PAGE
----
Pink October

 

By: Chidinma J. Obiakor

 

October is the month of pumpkin spice lattes, colorful leaves and Halloween. However, if you ask any one of the one in eight women who are diagnosed with breast cancer each year, October is the month of pink. As you might already know, October is Breast Cancer Awareness month. From the pink fountain in Philadelphia’s LOVE Park to the glimmering rose color of the Eiffel Tower, Breast Cancer Awareness Month is celebrated coast to coast.

In 1985, a partnership between the American Cancer Society and the Imperial Chemical Industry was formed to promote awareness of the second leading disease in women. National Breast Cancer Awareness Month (NBCAM) wanted to motivate middle-aged women to visit their doctors to receive mammograms. Mammograms, a form of early detection of breast cancer, were also the kiss of death in most women’s eyes. The cold floors and white robes consumed their thoughts and they feared the most negative outcome; that they would be one of the unlucky few women with breast cancer. However, “the unlucky few” population grew more and more until the fatality rate reached over 40,000 women.

Enough was enough, in 1991 when one powerful woman’s story took over an entire city. Susan G. Komen’s sister took to the forefront in the race, rather should I say walk, to encourage to those, who were diagnosed to get early detection. The uplifting bright pink ribbon was the start of a captivating story. In fall of 1991, the Susan G. Komen Foundation organized a walk in New York City for breast cancer. At first, the foundation would only hand ribbons to the survivors, but more people began to realize that breast cancer affects not only the patient, but their families, friends and the thousands of strangers going through the same experience. So a symbol everywhere to those going through this and promoting the fight was a radiant pink ribbon, almost as radiant as each individual wearing it. The support didn’t stop there. As the awareness of breast cancer rose, so did the feeling of support in many different forms. Today, people show their encouragement in different ways around the world. There are countless television programs throughout the month that are sponsored by breast cancer associations.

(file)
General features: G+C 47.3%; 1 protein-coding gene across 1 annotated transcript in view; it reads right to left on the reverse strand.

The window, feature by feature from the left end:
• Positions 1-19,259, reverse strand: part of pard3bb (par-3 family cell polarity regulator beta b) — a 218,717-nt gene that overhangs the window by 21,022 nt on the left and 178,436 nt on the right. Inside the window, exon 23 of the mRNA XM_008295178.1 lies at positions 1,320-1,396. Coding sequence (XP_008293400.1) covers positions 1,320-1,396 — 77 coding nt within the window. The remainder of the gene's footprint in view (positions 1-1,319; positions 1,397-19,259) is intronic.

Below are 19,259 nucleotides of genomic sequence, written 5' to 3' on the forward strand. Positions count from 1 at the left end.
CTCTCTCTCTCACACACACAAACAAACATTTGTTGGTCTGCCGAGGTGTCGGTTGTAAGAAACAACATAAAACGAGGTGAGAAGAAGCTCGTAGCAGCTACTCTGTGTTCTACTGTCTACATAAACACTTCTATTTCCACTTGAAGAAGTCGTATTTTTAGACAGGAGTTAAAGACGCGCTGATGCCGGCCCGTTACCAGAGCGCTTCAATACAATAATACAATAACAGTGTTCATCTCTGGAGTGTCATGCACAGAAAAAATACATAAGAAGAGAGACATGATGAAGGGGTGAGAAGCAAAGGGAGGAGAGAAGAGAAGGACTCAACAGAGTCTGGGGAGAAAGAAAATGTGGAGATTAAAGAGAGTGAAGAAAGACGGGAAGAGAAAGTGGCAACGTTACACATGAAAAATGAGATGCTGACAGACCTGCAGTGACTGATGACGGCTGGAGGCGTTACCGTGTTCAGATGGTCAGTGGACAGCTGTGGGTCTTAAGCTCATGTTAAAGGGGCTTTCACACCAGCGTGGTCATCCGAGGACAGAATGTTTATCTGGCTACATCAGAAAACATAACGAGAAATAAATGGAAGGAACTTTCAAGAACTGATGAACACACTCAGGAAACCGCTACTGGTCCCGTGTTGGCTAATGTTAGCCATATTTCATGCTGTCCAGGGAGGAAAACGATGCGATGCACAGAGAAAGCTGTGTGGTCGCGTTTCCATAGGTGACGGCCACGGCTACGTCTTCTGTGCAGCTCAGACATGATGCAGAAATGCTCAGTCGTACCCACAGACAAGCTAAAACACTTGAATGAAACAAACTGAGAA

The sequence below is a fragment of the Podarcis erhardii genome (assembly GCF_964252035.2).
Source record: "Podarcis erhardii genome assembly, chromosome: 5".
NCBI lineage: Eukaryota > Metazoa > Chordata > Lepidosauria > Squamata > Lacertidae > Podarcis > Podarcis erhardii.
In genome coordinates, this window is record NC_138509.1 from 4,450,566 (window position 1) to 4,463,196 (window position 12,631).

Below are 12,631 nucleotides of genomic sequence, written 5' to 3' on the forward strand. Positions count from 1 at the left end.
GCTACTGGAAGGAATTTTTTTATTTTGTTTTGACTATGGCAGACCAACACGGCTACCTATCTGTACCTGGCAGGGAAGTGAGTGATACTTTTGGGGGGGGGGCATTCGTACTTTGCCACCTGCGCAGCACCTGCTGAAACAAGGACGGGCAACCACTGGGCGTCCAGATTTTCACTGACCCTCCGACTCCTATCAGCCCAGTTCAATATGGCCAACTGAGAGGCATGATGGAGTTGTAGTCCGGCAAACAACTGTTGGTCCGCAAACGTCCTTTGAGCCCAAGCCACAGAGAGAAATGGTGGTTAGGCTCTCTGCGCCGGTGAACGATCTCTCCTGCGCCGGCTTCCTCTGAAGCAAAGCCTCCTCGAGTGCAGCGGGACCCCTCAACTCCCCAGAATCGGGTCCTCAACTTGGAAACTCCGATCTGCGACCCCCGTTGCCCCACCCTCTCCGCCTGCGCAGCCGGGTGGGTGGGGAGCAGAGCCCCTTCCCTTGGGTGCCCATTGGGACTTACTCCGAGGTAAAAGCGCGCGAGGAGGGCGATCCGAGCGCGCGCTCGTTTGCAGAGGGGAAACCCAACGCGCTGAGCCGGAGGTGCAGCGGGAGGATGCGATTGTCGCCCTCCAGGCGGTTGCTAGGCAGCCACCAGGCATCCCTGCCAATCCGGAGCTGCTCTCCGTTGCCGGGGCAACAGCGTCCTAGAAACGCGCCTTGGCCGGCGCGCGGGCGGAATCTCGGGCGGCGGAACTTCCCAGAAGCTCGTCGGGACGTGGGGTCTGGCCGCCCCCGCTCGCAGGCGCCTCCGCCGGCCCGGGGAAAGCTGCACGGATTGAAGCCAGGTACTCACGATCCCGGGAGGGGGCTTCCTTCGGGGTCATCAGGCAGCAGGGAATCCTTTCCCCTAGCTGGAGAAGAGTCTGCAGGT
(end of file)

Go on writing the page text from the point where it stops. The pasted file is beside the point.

Also, many fashion labels have all pink collections and hold “pink days” at work, where they can show their support by wearing pink to the workplace. Not to mention the support from men. NFL players wear pink headbands, socks, and gloves as they run across the yard lines. If one were to sum up National Breast Cancer Awareness Month in one word it would be support. Various organizations have shown their support for women struggling day by day with this disease. This October people will continue to show the beautiful shades of pink in support of these women.

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